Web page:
If you are not sure what type of arthritis you have, the best option is to talk to your doctor. But you can also do your research.

Diagnosis of osteoarthritis

Osteoarthritis is often a slow-developing disease that can be difficult to diagnose until it begins to cause painful or debilitating symptoms. Early osteoarthritis is usually diagnosed after an accident or other incident that causes a fracture that requires an x-ray.

In addition to x-rays, your doctor may use an MRI scan to diagnose osteoarthritis. This imaging test uses radio waves and a magnetic field to create bones and soft tissue images.

Other diagnostic tests include a blood test to rule out other conditions that cause joint pain, such as RA. Fluid analysis can also be used to determine whether gout or infection is the underlying cause of the inflammation.

Treatment for osteoarthritis

The treatment of osteoarthritis focuses on the management of symptoms. The treatment that will most help you will be primarily determined by the severity of your symptoms and their location.

Frequently, changes in lifestyle, over-the-counter medications, and home remedies will be enough to relieve pain, stiffness, and swelling.

Home treatments and lifestyle changes for osteoarthritis include:


Physical activity strengthens the muscles around the joints and can help relieve stiffness. Try at least 20 to 30 minutes of physical movement every two days.

Choose soft, low-impact activities, such as walking or swimming. Tai Chi and yoga can also improve joint flexibility and help control pain.


Being overweight can put pressure on the joints and cause pain. Reducing excess weight helps relieve this pressure and reduces pain. A healthy weight can also reduce the risk of other health problems, such as diabetes and heart disease.

Adequate sleep

Resting muscles can reduce swelling and inflammation. Be nice to yourself and do not exaggerate. Getting enough sleep at night can also help you manage pain more effectively.

Heat and cold therapy

You can experiment with heat or cold therapy to relieve muscle pain and stiffness. Apply a cold or hot compress on sore joints for 15 to 20 minutes several times a day.

These practices can help relieve your symptoms and improve your quality of life.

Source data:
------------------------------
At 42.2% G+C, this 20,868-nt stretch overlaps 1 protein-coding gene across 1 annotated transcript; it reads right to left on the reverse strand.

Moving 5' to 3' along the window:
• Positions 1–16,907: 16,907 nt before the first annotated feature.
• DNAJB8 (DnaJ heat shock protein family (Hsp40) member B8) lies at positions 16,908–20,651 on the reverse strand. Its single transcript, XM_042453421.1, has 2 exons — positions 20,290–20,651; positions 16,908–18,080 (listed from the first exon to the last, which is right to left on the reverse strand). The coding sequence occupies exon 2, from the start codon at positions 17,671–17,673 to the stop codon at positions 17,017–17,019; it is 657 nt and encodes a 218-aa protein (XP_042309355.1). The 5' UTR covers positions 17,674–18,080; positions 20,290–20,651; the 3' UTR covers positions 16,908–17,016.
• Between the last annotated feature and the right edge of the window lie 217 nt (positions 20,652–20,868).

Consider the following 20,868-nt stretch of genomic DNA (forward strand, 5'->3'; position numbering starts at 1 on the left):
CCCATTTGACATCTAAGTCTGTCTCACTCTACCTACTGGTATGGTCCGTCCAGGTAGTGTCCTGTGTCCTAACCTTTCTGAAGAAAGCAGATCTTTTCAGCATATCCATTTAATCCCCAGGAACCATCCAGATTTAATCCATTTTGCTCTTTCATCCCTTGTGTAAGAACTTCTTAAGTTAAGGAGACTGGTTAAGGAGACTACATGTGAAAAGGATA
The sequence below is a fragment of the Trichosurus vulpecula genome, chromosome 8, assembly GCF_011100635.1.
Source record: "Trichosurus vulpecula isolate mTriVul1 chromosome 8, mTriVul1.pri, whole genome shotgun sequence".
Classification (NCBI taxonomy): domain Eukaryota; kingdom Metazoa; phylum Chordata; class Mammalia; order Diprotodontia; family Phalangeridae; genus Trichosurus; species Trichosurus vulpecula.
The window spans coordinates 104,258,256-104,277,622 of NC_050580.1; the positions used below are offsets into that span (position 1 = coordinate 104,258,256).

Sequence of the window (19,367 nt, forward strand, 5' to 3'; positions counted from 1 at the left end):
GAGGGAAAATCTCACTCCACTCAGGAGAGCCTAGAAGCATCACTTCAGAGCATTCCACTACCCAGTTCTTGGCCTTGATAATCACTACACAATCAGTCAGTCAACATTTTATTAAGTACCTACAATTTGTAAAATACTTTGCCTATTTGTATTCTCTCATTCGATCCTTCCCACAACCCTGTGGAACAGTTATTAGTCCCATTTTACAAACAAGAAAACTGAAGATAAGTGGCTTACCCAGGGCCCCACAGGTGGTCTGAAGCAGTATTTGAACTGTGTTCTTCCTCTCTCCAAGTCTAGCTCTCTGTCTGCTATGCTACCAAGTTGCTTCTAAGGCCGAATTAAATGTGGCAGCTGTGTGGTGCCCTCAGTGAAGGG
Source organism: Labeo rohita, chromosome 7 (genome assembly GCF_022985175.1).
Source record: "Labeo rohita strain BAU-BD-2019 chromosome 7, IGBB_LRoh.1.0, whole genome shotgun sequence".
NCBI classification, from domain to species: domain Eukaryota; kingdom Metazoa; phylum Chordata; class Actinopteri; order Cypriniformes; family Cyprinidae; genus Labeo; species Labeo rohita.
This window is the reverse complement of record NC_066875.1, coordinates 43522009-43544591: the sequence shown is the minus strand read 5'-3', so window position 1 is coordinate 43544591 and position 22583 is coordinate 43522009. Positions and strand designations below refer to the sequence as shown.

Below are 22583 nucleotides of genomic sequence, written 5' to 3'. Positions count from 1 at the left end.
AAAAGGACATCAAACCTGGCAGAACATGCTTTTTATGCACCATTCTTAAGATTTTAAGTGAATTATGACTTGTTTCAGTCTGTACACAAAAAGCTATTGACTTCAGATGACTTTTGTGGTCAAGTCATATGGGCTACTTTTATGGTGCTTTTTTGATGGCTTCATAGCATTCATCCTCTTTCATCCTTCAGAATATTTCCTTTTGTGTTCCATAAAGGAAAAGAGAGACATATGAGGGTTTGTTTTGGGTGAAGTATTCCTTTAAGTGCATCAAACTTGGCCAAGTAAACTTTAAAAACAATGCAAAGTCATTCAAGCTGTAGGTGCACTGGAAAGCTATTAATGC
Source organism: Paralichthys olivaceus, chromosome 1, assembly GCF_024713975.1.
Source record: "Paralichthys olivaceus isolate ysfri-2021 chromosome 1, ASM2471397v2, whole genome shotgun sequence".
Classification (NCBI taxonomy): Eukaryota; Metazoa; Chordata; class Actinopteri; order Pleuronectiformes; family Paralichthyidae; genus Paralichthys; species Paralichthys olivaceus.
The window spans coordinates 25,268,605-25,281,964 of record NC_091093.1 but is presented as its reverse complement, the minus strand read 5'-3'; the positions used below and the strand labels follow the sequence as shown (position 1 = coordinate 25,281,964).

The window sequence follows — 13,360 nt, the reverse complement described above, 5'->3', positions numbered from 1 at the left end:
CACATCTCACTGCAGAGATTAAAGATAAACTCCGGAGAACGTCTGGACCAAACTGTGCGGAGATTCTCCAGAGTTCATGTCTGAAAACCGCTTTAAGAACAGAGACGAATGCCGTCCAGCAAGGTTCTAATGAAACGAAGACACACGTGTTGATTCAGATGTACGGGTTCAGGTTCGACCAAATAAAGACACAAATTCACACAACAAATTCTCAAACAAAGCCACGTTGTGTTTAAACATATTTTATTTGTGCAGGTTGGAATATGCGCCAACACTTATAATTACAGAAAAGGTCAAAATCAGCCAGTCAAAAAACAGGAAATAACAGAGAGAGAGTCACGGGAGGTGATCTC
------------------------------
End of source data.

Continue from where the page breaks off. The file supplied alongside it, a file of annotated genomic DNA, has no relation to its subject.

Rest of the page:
Exercises for osteoarthritis

Gentle stretching exercises can benefit people with osteoarthritis, especially if they have stiffness or pain in their knees, hips, or back. Stretching can help improve mobility and range of motion.

As with any exercise plan, check with your doctor before you begin to ensure it is the right course of action for you.

Medications for osteoarthritis

There are several different types of medications for osteoarthritis that can help relieve pain or swelling. They include:

  • Oral analgesics: such as Tylenol (acetaminophen) and other analgesics reduce pain but not swelling.
  • Topical analgesics: these OTC products are available in the form of creams, gels, and patches. They help numb the joint area and can provide pain relief, especially for mild arthritis pain.
  • NSAIDs (non-steroidal anti-inflammatory drugs): NSAIDs such as Advil (ibuprofen) and Aleve ( naproxen ) reduce swelling and pain.
  • Cymbalta: your doctor may prescribe the antidepressant Cymbalta (duloxetine) to be off the label to help provide pain relief from osteoarthritis.
  • Corticosteroids: these prescription medications are available orally. They can also be administered by injection directly into a joint.

Natural treatments for osteoarthritis

Alternative treatments and supplements can help relieve symptoms such as inflammation and pain in the joints. Some supplements or herbs that can help include:

Other alternative treatment options include:

Other remedies can vary from taking salt baths to hot or cold compresses.

It would help if you talked with your doctor about the herbs or supplements you consider before using them. This will help ensure they are safe and effective and will not interfere with other medications you are taking.

Diet for osteoarthritis

Healthy eating has no problem, but diet and nutrition are essential if you have osteoarthritis.

First, you’ll want to keep your weight in a normal range to reduce unnecessary pressure on your joints.

Research suggests that some types of osteoarthritis, such as osteoarthritis of the knee, respond positively to a diet rich in flavonoids, which are nutrients found in fruits and vegetables.

In addition, the antioxidants found in many fruits and vegetables can also help fight free radicals produced by inflammation. Free radicals are molecules that can cause cell damage.

A high-quality diet can help relieve osteoarthritis symptoms by reducing inflammation and swelling. Eating foods rich in the following can be very beneficial:

  • Vitamin C.
  • Vitamina D.
  • Betacarotene.
  • Omega-3 fatty acids.

Increasing the intake of foods with anti-inflammatory properties will also help.

Types of Osteoarthritis

Osteoarthritis in your hands

Osteoarthritis can affect one or several areas of your hands. These areas often include the tips of the fingers, the middle knuckle of each finger, the joint that connects the thumb and wrist, and the wrist itself.

The joints that are affected to a large extent determine the symptoms. These symptoms often include:

  • Rigidity.
  • Pain.
  • Swelling.